FAA Updates Electronic Flight Bag Guidance

 - June 12, 2012, 3:43 PM

The FAA released Advisory Circular 120-76B late last week, updating the “Guidelines for the Certification, Airworthiness and Operational Use of Portable Electronic Flight Bags.” Naturally, much of the interest surrounding the updated AC involves how it applies to tablet computers such as the Apple iPad, which has gained a huge following among pilots in all segments of aviation.

According to NBAA senior manager of finances and tax policy (and formerly part of the Operations Service Group) Scott O’Brien, “It’s a safety-based document.” The AC outlines processes that the FAA recommends for safely incorporating portable EFBs, including the recommendation for rapid decompression and non-interference testing and battery safety and backups.

Part of the AC is confusing, O’Brien explained, because while the document applies primarily to fractional and commercial operations, it implies that Part 91 operators of heavy jets should consider following the AC guidance as well because they must fly with current charts. O’Brien suggests that Part 91 operators using iPads or tablets in the cockpit “be prepared to document what your mitigation strategies are,” even though this isn’t required by regulation. “It’s in your best interest to document what your plan is. Using the guidance here, you can do that pretty easily.”


Over the past 6 months I have incorporated a iPad into my flights, both IFR and VFR. In my near 40 years of flying I have yet to have the batteries fail on my paper charts.

Until we have fully capable aviation quality tablets, the best role for the iPad is as a back-up for panel instruments. Software has come a long way.

Most of my flights are over 900 NM and filed direct. The i-Pad serves as a back-up to a 530/430 combination. I download paper approach plates from AOPA before each flight for several alternates and the destination. If required to fly V airways, AOPA downloaded and printed log will give you ID, Freq. , distance and bearing for each WP. The probability of all of that failing at one time is so slight that it would be a very small % nummber. It is a much simpler and far less work than the huge bundle of paper that was needed when soley Jeppesen dependent. I also have a Garmin 186 with a synthetic GPS driven nav. panel mounted on the eybrow. This system has back-ups for the back-ups.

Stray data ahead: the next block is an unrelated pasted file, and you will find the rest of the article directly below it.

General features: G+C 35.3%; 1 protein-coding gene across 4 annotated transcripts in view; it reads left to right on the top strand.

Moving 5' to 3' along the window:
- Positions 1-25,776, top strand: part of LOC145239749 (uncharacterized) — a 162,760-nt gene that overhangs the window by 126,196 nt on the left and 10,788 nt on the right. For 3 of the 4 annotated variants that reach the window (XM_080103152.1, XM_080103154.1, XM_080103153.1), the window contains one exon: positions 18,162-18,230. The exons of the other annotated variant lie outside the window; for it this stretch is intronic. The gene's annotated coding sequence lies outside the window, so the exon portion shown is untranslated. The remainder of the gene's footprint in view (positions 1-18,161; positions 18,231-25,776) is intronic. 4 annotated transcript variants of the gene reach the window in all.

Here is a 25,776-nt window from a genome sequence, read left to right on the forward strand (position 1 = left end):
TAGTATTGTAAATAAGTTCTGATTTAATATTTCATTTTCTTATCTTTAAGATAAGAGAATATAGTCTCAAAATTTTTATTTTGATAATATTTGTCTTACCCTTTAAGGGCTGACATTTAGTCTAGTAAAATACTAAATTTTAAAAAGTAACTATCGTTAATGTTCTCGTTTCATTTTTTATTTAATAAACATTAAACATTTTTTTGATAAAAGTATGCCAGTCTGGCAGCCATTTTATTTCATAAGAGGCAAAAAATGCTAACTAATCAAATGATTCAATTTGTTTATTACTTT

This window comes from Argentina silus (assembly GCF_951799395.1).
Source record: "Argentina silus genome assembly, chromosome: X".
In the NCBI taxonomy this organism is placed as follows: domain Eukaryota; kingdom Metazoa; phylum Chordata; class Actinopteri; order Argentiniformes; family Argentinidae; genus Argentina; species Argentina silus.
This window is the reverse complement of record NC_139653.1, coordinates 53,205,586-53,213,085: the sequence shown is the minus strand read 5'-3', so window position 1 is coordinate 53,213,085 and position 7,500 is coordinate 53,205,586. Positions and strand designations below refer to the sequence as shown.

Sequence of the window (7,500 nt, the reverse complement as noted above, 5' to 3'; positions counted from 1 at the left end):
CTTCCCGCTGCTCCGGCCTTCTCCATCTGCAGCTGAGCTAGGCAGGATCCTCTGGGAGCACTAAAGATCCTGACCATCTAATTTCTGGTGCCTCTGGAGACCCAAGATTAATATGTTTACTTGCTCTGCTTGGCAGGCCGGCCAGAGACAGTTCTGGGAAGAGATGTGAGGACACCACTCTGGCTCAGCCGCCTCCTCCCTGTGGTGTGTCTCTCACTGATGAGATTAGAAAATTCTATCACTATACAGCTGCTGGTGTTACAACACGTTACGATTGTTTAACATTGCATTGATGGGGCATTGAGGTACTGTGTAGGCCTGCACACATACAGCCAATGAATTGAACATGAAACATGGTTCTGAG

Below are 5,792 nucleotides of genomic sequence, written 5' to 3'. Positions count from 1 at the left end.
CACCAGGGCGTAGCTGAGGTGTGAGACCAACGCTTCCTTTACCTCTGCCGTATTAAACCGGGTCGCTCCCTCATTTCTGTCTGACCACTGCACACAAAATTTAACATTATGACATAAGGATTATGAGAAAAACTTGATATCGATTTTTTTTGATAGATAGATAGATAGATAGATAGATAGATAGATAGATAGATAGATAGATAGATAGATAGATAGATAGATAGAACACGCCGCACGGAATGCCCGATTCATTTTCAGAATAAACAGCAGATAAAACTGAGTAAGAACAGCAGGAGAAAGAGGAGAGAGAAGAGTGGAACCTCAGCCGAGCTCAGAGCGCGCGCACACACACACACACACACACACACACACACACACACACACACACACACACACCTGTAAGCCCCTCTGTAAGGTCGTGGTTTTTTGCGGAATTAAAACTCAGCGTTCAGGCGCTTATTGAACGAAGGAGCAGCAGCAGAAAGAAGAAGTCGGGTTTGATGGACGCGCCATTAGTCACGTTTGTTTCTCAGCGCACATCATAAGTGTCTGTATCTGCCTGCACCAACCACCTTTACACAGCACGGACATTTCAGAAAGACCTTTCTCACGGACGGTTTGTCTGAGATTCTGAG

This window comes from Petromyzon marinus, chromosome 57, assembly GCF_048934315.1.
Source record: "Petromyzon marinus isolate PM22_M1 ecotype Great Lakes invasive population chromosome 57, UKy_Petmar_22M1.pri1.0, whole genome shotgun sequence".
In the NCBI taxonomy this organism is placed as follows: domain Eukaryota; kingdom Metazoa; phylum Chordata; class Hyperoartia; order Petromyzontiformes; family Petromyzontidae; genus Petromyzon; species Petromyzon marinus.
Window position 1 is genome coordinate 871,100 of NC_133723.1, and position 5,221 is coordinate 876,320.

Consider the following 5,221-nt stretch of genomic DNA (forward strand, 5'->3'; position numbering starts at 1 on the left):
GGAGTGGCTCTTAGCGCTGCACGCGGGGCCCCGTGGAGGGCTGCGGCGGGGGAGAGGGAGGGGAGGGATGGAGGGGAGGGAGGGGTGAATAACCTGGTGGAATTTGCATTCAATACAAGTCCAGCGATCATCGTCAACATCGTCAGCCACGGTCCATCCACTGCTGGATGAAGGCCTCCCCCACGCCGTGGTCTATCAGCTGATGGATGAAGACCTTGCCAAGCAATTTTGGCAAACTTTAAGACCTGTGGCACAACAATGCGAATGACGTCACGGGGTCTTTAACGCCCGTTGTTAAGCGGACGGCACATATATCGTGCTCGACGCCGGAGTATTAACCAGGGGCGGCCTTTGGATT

Sorry to be an old guy but, I've heard all this stuff before every time a new piece of equipement comes out. Don't trust those VOR's, DME's are for lazy pilots, and how many times do you now hear how real pilots don't use GPS. Well, I can tell you that every new idea from multigrade oil to variable pitch propellers and V tails all had there issues and even problems until we learned to use them appropriately. I have the Garmin 750 (with NOS charts) and in the last 6 months I've added the Ipad and Foreflight with ADS-b WX even though I have radar and stormscope on board. I still take paper charts with me but it is not because the two electronic devices are going to fail but rather than this old pilot takes a little time to get used to new things. Use the stuff correctly for you - the world is going to change whether we like it or not.

thanks for taking the time to read this.

If you fly over several centers more than a few times each year, the money saved not buying paper charts will let you buy two iPads. I personally recommend WingX but if you're really paranoid run WingX and Foreflight. If all that fails, tell ATC your situation. There's your backup!

In two years of using the IPad for IFR and VFR, I have had no problems, using a Bad Elf GPS has only improved the pad. The updates are always there and no paper or books to deal with. When you need a chart it is there, the IFR's are great, but how much of a pain is having the VFR charts for a flight. On the IPad they are all at your fingertips. Being an "old guy" (57) this is the best thing to come down the pike in a long time. I was amazed with Arnav, then Loran and to have GPS and now a small portable pad that does it all with moving map on the charts that I can take from plane to plane.

I think the airlines will benefit the most. Terms of paper cost and weight. United has come out with a savings of 16 million sheets of paper, and 326,000 gallons of fuel annually. Not mention to cost of printing related cost. For example, printer supplies, and maintenance.

source: http://www.prnewswire.com/news-releases/united-airlines-launches-paperle...

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